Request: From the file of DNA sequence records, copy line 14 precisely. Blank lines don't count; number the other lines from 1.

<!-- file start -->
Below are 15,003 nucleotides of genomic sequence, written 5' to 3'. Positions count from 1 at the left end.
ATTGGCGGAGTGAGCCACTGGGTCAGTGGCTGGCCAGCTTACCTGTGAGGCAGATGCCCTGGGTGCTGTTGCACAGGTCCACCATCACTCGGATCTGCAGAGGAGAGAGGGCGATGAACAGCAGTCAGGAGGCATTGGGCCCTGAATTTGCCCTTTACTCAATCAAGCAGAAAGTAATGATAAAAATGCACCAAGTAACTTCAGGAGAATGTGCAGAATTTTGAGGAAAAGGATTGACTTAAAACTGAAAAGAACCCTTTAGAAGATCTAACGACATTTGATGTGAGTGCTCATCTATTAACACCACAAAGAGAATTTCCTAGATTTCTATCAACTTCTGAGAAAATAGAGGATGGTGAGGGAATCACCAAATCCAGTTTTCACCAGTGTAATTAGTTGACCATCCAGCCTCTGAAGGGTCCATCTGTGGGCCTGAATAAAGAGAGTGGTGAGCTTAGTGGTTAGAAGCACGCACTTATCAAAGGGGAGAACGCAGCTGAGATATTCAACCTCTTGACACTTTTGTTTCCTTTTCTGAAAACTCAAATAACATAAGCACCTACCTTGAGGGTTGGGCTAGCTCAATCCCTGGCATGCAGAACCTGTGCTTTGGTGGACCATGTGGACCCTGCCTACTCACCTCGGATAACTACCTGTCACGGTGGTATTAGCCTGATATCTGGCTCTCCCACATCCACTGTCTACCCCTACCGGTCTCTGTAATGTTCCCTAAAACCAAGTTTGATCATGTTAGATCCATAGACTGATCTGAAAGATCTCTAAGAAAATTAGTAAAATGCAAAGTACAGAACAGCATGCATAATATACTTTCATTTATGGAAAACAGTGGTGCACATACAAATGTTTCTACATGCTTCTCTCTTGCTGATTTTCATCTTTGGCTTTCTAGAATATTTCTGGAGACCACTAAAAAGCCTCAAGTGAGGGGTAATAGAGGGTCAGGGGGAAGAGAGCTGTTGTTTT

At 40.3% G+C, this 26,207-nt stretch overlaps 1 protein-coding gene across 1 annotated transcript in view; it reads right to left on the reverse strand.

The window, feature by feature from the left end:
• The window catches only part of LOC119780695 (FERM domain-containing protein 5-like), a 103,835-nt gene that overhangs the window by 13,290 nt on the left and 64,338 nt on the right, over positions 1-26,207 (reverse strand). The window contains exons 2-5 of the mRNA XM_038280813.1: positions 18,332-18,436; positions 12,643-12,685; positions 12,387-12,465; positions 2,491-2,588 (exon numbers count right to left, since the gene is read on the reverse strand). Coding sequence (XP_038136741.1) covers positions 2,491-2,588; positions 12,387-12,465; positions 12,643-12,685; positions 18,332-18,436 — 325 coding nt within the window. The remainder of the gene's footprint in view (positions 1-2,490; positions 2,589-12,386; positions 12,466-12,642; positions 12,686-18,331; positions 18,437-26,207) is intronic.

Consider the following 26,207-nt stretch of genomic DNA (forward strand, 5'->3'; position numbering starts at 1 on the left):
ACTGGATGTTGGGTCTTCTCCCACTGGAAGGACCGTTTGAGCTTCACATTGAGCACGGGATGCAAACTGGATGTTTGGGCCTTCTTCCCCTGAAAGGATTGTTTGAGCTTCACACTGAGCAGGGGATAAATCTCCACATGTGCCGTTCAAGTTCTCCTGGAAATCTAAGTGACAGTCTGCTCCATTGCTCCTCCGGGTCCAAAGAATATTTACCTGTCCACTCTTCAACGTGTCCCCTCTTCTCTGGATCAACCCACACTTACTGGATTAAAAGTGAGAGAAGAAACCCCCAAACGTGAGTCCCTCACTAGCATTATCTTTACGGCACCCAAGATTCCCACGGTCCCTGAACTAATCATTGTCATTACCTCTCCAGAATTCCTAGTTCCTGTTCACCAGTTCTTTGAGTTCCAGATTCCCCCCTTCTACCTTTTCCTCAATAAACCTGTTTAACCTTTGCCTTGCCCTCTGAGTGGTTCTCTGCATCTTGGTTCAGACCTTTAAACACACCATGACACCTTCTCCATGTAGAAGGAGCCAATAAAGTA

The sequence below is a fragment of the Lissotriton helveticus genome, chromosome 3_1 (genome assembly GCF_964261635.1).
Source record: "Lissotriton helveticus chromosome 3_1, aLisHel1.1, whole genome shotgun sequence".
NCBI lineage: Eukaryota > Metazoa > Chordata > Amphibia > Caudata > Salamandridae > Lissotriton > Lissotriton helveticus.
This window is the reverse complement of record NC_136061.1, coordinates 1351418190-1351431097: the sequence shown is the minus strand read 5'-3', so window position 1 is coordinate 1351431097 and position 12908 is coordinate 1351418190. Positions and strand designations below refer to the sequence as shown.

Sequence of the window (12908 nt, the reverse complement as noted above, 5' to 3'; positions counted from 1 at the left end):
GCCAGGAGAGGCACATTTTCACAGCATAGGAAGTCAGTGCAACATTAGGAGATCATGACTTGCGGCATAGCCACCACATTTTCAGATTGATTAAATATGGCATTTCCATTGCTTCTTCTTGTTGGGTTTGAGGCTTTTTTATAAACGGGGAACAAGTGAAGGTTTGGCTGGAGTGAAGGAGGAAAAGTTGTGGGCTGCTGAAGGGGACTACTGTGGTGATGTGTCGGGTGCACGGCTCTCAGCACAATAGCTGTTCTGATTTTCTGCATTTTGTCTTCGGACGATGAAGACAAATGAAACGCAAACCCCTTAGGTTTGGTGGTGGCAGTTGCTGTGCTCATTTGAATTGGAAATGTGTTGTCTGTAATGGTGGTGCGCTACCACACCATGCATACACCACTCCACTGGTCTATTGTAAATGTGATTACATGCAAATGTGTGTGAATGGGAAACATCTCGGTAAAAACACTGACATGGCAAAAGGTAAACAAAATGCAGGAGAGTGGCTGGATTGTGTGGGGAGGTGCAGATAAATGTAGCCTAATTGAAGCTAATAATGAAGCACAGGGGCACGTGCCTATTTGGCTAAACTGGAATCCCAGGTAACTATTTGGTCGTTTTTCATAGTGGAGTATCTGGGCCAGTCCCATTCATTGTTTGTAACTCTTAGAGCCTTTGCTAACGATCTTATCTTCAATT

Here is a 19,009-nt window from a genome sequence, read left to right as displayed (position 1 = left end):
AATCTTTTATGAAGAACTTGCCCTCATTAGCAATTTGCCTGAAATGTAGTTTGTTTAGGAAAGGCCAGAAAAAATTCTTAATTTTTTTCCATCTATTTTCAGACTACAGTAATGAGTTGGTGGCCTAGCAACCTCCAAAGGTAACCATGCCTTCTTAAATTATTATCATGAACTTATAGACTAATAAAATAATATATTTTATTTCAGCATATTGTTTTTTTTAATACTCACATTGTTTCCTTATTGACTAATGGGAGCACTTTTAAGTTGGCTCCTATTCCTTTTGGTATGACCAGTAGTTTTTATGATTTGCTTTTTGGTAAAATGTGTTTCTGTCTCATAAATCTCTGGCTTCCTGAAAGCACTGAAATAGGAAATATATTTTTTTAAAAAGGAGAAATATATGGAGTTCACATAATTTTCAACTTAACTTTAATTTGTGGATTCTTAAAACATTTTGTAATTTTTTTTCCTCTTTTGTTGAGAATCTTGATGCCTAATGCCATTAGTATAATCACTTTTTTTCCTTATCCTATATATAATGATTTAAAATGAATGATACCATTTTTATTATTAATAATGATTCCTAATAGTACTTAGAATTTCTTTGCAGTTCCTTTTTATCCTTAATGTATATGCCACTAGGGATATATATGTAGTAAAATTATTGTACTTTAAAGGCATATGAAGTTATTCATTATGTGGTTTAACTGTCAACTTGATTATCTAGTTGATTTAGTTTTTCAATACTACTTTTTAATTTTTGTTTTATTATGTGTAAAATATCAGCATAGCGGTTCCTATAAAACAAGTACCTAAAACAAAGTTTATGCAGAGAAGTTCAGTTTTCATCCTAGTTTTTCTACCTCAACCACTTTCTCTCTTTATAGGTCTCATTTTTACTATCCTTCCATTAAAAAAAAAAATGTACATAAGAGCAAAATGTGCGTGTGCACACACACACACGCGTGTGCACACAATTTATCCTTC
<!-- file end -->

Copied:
Here is a 19,009-nt window from a genome sequence, read left to right as displayed (position 1 = left end):